Germany has Angela Merkel, the UK has Theresa May, but what about Italy? Are the Italian people ready to put a woman in a position of power? Given the opportunity, maybe so.
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In June, the Five Star Movement (M5S) made significant victories in local elections, with women achieving the positions of Mayor in Rome and Turin. Turin is known as the home of Italy’s automotive industry, although much of Fiat’s production has now left Italy for cheaper locations. For 16 years, it was a core Democratic Party constituency, and previous Mayors have attempted to turn it into a tourist area. Rome, the country’s capital, was previously a battleground between the old left and the centre-right, so it was a big shock when a M5S candidate won.
Italy has 7 new female Mayors.
The Five Star Movement present themselves as anti-establishment, promising to bring about more transparency and fight corruption. At a time when Rome’s Mayor until 2013, stands on trial for corruption, this may have been seen as the perfect time to bring in a woman to win the trust of the people and offer change.
Virginia Raggi is now the first female Mayor of Rome, called “Sindaca” in Italian. At 38 years old, she is also the youngest. Virginia Raggi was previously a lawyer and an elected member of the Rome City Council. She came in first place in the first round of voting (5 June 2016) for Rome Mayor. Then in the second round of voting (19 June 2016), Virginia Raggi was up against Roberto Giachetti, a member of the Democratic Party (PD). Virginia Raggi won the second round with 67.2% of the vote, with 770,000 voters supporting her.
The new Mayor of Turin, Chiara Appendino, is a 32 year-old graduate of Milan’s Bocconi University. She gained 54% of the votes, ten points more than Piero Fassino, the former mayor of Turin.
The Five Star Movement won a total of 19 of the 20 mayoral seats with all contests being against candidates of the Democratic Party. Seven of the winners were women and 12 men, with an average age of 39. It was a terrible defeat for Prime Minister is Matteo Renzi and his Democratic Party, who are now focused on winning a referendum this autumn to reform the constitution. If he loses, he has said he will resign. The M5S now believe they have a real chance of being a major contender in the next general election in 2018. Although, many are concerned that if they did win, they wouldn’t know what to do.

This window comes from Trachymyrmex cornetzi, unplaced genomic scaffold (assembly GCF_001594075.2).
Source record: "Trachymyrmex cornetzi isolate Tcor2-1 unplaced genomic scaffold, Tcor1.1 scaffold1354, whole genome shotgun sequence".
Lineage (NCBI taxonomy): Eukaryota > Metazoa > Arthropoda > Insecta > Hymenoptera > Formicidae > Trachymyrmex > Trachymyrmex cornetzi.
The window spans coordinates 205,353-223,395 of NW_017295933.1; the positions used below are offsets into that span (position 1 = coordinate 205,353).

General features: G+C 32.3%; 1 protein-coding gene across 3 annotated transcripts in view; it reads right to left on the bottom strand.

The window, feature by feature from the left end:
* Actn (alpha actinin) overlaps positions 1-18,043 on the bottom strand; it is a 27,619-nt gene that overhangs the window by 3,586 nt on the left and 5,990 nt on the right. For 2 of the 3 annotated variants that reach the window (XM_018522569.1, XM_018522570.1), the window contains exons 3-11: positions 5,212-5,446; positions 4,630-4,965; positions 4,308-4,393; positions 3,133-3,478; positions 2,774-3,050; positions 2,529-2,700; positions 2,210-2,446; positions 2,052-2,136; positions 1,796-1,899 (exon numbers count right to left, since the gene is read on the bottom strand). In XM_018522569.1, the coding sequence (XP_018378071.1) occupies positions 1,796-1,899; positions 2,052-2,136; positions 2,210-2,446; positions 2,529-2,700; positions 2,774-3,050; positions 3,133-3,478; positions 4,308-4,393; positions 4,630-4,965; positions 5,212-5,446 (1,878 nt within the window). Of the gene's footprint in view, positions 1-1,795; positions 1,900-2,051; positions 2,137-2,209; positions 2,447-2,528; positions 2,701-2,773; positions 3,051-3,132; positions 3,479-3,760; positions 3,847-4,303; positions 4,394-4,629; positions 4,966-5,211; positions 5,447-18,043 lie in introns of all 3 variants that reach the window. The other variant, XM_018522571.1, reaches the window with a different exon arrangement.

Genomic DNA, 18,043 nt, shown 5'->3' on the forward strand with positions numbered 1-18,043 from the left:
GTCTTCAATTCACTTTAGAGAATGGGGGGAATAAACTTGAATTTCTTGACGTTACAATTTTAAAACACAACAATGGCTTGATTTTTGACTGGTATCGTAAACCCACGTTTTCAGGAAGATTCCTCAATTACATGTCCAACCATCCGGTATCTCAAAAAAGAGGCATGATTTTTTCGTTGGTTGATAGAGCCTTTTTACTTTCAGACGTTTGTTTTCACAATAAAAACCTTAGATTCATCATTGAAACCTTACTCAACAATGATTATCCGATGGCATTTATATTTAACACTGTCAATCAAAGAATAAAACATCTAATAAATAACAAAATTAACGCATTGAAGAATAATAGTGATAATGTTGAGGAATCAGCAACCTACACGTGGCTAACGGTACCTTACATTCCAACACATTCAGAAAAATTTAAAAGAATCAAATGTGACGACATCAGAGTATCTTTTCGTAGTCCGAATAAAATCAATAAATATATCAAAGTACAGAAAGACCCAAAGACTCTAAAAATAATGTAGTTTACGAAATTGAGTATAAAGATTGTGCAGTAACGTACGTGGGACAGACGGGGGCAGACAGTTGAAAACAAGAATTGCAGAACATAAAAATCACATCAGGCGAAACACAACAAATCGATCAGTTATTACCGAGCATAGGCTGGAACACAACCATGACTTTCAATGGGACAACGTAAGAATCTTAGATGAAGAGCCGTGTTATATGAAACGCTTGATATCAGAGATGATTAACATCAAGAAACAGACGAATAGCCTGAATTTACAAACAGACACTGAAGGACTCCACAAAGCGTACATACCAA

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Fighting against sexism
Women in Italian politics still have many challenges to face and currently only make up 28.3% of Italy’s Senate and 31% (91 of 321 seats) of the House of Representatives (195 seats out of 630), according to the Inter-Parliamentary Union. The IPU’s global list, ranks countries by the percentage of women in the lower house, Italy is 42nd on the list, but the UK is 48th.
When Prime Minster Renzi, announced that half of his cabinet would be women, back in 2014, the press was more concerned with their outfits and appearance than their qualifications for the job. Some Italian newspapers announced Theresa Mays appointment as the new British Prime Minister with a photo of just her shoes. Women are still represented in a demeaning manner on many TV Shows in Italy, particularly those owned by the former Prime Minister Berlusconi.
One of the most powerful women in Italy is the Prosecutor, Ilda Boccassini, who not only investigated Berlusconi, but is also on a brave mission to bring down the Mafia gangs. So far, she has had great success.
Sexist attitudes in Italy are slowly changing. To encourage more women to pursue careers, the Italian government have imposed a 33% quota to bring more women into the boardroom. Alessia Mosca, who was co-author of this law, told The Wall Street Journal that it was a much needed “shock to the system”. “The hope is that this will set off cultural change,” she said. Women’s presence in city councils has also now increased since quota levels were introduced four years ago and both Virginia Raggi and Chiara Appendino served in city councils before becoming mayors.
British women are starting up businesses in Italy.
British women working in Italy
Female entrepreneurship in Italy has grown steadily over recent years. Even British women who have made the move to Italy have set up their own businesses, from estate agencies to tourist rentals. Italy also attracts female teachers, cooks, artists and writers from the UK. With the wealth of history, fresh food products and beautiful scenery Italy has to offer you cannot help but be inspired. Native English speakers are always in demand as teachers and many cooks have started up cooking holiday businesses. Countryside tourism does very well in Italy, where it is possible to live very economically while earning a good income from renting out your home to British tourists. Elaine, from Cumbria, chose to buy two neighbouring properties in Puglia, so that they could live in one and rent out the other to tourists. This property is now for sale with rental bookings still coming in. You can see their property on Owners Direct https://www.homeaway.co.uk/?bc=ODHRaccommodation/p8038135